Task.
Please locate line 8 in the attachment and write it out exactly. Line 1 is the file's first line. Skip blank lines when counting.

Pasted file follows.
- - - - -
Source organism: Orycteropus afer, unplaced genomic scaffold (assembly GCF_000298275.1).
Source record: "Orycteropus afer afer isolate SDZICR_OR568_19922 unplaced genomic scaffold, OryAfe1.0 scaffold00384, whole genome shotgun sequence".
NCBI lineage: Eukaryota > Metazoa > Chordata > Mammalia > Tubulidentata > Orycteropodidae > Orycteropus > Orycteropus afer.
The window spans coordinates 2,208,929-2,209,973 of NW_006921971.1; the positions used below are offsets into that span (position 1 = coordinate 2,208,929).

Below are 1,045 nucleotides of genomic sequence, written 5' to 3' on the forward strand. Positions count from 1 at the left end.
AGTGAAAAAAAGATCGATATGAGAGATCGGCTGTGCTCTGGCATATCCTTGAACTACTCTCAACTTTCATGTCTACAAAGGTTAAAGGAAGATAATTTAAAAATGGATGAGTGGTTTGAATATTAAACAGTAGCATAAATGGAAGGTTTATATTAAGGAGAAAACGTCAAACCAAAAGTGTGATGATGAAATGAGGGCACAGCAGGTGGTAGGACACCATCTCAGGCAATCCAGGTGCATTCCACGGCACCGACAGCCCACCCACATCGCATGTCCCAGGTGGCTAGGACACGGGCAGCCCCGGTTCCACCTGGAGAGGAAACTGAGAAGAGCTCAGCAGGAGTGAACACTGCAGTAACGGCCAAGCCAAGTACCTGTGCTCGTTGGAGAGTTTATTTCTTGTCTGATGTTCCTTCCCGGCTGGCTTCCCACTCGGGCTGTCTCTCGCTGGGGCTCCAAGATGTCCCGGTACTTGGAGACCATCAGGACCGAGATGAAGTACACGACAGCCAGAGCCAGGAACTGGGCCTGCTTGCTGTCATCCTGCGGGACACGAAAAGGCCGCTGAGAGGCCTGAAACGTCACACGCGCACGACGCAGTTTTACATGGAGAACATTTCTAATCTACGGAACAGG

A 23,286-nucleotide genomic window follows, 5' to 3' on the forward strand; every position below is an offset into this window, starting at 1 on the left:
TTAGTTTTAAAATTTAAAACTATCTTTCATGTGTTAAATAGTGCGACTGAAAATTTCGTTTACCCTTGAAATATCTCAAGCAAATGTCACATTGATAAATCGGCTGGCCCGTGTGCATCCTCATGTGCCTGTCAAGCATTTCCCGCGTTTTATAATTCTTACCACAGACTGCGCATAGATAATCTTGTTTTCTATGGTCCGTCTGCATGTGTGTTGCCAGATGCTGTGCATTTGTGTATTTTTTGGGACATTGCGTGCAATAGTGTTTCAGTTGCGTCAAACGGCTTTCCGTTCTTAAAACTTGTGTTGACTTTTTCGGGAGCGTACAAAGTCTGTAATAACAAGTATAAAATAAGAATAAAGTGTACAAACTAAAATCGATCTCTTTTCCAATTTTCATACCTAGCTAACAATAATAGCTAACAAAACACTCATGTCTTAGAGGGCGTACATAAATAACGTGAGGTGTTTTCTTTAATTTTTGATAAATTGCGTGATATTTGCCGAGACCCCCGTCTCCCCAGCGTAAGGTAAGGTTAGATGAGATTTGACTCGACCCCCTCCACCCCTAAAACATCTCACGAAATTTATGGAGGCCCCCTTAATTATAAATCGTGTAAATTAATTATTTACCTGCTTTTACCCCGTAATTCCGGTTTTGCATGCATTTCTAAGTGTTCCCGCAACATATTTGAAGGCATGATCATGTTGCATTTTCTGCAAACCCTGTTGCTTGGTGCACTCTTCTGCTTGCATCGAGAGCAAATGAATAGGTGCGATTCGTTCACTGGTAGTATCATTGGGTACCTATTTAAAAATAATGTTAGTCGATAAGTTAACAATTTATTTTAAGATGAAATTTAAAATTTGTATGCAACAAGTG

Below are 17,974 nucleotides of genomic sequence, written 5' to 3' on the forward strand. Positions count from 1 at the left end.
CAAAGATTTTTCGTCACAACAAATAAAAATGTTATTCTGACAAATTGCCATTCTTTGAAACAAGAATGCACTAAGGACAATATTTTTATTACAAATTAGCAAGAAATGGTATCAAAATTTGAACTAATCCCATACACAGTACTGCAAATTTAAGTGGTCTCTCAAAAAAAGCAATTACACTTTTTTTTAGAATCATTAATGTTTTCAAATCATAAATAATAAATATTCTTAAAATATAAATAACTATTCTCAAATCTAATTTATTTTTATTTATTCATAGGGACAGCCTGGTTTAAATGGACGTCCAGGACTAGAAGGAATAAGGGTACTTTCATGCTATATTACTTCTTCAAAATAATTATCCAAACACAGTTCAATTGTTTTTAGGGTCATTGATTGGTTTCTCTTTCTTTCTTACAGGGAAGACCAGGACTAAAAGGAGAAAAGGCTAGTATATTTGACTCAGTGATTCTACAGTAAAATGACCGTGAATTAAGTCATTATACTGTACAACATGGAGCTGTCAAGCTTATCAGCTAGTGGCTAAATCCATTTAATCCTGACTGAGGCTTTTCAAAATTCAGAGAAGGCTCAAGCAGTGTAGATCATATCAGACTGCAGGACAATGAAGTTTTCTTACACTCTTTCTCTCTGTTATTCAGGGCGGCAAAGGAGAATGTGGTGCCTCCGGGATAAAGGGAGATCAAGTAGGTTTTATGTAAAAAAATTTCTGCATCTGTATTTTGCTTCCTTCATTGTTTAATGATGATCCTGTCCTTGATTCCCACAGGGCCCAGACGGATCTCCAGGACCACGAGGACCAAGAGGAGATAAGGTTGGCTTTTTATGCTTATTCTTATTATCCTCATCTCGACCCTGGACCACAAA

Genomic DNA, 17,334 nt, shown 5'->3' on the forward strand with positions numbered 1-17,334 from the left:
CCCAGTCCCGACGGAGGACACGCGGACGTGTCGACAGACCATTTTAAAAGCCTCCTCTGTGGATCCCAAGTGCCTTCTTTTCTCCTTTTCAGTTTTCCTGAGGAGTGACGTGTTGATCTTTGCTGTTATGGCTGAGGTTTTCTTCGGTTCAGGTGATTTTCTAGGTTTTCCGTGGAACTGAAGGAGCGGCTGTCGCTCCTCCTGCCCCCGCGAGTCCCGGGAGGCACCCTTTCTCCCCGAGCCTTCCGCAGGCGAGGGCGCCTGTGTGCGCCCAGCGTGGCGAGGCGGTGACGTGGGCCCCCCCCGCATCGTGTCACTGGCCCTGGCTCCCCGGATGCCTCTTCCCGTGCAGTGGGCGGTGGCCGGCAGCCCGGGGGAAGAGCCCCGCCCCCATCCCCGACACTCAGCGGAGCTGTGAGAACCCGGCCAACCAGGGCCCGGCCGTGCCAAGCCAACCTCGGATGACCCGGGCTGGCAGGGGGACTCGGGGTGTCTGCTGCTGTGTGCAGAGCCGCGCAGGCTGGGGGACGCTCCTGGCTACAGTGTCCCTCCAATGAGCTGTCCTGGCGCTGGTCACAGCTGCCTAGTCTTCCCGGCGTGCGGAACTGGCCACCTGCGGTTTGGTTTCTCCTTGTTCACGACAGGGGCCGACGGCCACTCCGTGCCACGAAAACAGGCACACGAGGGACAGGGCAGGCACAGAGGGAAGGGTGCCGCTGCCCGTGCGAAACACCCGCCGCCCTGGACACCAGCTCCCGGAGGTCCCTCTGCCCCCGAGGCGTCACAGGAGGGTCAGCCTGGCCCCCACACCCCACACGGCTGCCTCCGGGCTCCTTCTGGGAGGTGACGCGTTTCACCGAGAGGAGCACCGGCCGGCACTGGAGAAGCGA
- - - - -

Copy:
TTAGTTTTAAAATTTAAAACTATCTTTCATGTGTTAAATAGTGCGACTGAAAATTTCGTTTACCCTTGAAATATCTCAAGCAAATGTCACATTGATAAATCGGCTGGCCCGTGTGCATCCTCATGTGCCTGTCAAGCATTTCCCGCGTTTTATAATTCTTACCACAGACTGCGCATAGATAATCTTGTTTTCTATGGTCCGTCTGCATGTGTGTTGCCAGATGCTGTGCATTTGTGTATTTTTTGGGACATTGCGTGCAATAGTGTTTCAGTTGCGTCAAACGGCTTTCCGTTCTTAAAACTTGTGTTGACTTTTTCGGGAGCGTACAAAGTCTGTAATAACAAGTATAAAATAAGAATAAAGTGTACAAACTAAAATCGATCTCTTTTCCAATTTTCATACCTAGCTAACAATAATAGCTAACAAAACACTCATGTCTTAGAGGGCGTACATAAATAACGTGAGGTGTTTTCTTTAATTTTTGATAAATTGCGTGATATTTGCCGAGACCCCCGTCTCCCCAGCGTAAGGTAAGGTTAGATGAGATTTGACTCGACCCCCTCCACCCCTAAAACATCTCACGAAATTTATGGAGGCCCCCTTAATTATAAATCGTGTAAATTAATTATTTACCTGCTTTTACCCCGTAATTCCGGTTTTGCATGCATTTCTAAGTGTTCCCGCAACATATTTGAAGGCATGATCATGTTGCATTTTCTGCAAACCCTGTTGCTTGGTGCACTCTTCTGCTTGCATCGAGAGCAAATGAATAGGTGCGATTCGTTCACTGGTAGTATCATTGGGTACCTATTTAAAAATAATGTTAGTCGATAAGTTAACAATTTATTTTAAGATGAAATTTAAAATTTGTATGCAACAAGTG